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A Rookwood Day

It’s always good to immerse yourself in the antiques and the history of the material culture of your own region. Having grown up in Ohio, I was drawn back to spend a bit more time with Rookwood Pottery. The hoped-for itinerary for the day included lunch atThe Rookwood, the original pottery now converted to a restaurant and bar; the Cincinnati Wing of the Cincinnati Art Museum; and the galleries of today’s Rookwood Pottery Company. We only made it to the first two stops. Enjoying the history and beauty of this great American pottery does take time.

(photo credit: Wikipedia)

The postcard above shows the Rookwood Pottery as it was in 1904, atop Mount Adams in Cincinnati. Today, part of the complex still stands and has been converted into a restaurant and bar called The Rookwood. Much of the original interior has been retained and historic photographs decorate the walls.

Rookwood Pottery was founded in 1880 by Maria Longworth Nichols Storer…yes, a woman. She was wealthy and had been inspired by French and Japanese pottery she saw at the Centennial Exhibition in Philadelphia. She was able to build what was then a state of the art pottery complex and to bring in the best artists and designers she could find. She also had access to a “secret” process for creating decoration “under the glaze”.

By 1889, Rookwood was winning acclaim at international fairs and exhibits. Today original pieces are sought after by collectors.

We can also love it for its history…that time when American ceramics and glass making and furniture manufacturing thrived in the heartland and gave employment to thousands, many who were immigrant artists who brought fresh vision and know-how.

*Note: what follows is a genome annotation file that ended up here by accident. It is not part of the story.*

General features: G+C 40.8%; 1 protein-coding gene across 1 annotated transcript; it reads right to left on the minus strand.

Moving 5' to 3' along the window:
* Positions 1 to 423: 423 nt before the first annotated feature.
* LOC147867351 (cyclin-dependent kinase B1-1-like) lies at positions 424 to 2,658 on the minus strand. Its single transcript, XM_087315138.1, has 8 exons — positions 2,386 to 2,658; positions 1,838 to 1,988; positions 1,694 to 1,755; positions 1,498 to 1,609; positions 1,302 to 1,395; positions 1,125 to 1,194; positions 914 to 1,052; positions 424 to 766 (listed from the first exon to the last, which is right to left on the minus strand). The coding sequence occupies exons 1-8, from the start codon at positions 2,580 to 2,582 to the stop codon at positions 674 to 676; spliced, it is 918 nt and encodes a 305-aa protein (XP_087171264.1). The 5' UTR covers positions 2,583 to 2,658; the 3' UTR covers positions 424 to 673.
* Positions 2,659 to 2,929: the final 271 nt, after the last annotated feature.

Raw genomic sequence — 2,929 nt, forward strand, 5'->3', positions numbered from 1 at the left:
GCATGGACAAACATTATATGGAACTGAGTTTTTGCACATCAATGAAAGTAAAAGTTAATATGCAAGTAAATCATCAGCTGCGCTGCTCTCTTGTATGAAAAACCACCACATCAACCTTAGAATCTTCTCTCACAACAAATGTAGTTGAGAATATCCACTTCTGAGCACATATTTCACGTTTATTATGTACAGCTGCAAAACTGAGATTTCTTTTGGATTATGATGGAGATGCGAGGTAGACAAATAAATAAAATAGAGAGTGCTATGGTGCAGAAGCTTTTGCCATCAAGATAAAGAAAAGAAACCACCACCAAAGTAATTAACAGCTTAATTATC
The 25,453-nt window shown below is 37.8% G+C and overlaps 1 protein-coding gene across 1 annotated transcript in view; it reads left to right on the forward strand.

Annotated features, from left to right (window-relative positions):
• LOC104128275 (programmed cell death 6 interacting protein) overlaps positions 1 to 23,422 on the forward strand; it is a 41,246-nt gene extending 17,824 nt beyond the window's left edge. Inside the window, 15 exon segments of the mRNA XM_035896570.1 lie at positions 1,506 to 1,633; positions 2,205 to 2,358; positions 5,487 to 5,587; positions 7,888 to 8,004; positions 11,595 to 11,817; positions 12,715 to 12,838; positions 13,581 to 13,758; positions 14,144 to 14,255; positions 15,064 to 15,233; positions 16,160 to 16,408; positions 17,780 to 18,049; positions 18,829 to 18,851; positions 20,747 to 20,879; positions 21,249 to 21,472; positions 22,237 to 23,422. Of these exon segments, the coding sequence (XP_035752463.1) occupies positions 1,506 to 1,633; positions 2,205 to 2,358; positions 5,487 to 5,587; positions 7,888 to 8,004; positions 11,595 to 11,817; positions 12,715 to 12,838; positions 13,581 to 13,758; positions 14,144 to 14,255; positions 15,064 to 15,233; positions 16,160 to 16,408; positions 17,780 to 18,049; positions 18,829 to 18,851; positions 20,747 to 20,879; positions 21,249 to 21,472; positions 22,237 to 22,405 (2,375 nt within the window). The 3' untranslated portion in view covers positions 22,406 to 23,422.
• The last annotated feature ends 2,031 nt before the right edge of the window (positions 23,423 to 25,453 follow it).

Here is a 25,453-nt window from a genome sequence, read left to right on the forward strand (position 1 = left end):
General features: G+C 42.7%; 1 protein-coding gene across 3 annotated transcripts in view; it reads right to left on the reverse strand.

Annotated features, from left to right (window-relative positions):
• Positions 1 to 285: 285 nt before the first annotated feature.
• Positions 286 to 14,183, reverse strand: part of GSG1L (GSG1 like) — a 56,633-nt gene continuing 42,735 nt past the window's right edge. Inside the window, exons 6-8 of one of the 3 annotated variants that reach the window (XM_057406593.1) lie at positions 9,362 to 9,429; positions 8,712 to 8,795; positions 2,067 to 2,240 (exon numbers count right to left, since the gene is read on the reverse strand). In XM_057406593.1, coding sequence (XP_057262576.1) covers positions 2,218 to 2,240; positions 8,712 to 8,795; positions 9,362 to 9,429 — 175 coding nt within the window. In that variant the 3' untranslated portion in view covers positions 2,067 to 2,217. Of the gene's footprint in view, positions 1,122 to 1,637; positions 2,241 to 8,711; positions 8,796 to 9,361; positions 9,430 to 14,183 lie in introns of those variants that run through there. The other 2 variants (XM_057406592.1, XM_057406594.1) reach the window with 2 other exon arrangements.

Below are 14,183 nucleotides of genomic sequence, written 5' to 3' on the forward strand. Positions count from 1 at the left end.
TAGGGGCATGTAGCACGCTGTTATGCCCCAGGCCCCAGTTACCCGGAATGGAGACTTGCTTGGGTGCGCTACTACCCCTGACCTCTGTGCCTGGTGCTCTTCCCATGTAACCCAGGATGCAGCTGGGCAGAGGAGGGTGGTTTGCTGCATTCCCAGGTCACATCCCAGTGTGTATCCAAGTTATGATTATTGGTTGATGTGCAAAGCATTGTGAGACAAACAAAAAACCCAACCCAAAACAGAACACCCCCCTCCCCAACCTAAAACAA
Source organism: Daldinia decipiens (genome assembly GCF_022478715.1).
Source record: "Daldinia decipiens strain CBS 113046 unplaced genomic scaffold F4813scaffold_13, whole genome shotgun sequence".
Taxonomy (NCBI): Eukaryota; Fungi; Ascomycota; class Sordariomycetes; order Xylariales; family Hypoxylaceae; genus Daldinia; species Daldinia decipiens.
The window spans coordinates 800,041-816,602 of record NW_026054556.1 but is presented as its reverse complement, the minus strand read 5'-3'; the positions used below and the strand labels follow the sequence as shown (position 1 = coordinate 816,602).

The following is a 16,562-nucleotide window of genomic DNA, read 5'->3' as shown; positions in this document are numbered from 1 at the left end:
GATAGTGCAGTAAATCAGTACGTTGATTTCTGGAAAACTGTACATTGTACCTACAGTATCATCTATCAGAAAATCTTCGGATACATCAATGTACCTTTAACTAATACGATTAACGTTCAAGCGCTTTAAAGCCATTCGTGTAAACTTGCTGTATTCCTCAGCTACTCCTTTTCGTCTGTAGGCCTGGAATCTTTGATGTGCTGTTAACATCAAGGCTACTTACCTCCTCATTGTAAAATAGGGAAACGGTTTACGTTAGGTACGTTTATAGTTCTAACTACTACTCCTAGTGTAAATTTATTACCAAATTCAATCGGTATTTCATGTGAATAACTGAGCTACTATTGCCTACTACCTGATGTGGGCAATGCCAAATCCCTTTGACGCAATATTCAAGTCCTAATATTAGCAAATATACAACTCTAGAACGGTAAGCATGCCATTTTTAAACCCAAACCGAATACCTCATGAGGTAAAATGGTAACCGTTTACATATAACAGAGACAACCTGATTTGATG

The original kilns now serve as private “rooms” for small groups in the restaurant.

The historic photos of work in the pottery during its heyday show both men and women who were part of the creative process.

The Cincinnati Art Museum has several galleries devoted to Rookwood. It chronicles the development of pottery designs and techniques over the years and the work of various artists and designers. It also shows how responsive the pottery was to the influence of international trends.

My own love of Rookwood comes from fascination, as a child, with its tiles and colorful architectural elements.

The pottery entered the architectural market in 1902. The fireplace surround and mantle above was a private commission in 1903 for a Cincinnati home. Other installations of tiles were in Union Terminal, in the Seelbach Hotel in Louisville, in Grand Central Station and Lord & Taylor in New York and in many private homes and public spaces.

The Depression and World War II were hard on the company and debts mounted. Ownership changed hands and, in 1959, production was shifted to Mississippi in the hope that cheap labor would pay off. It didn’t and production ceased in 1967. The prospect, however, of the molds, recipes and trademarks being sold to international investors led a Michigan dentist, Arthur Townley, to use his entire life savings to purchase them. He wanted to return the company to Cincinnati and to continue its tradition.

In 2004, a group of Cincinnati investors purchased the assets from Dr. Townley and re-established the company back in the city. Today it continues to produce quality pieces and is especially known for its tiles.

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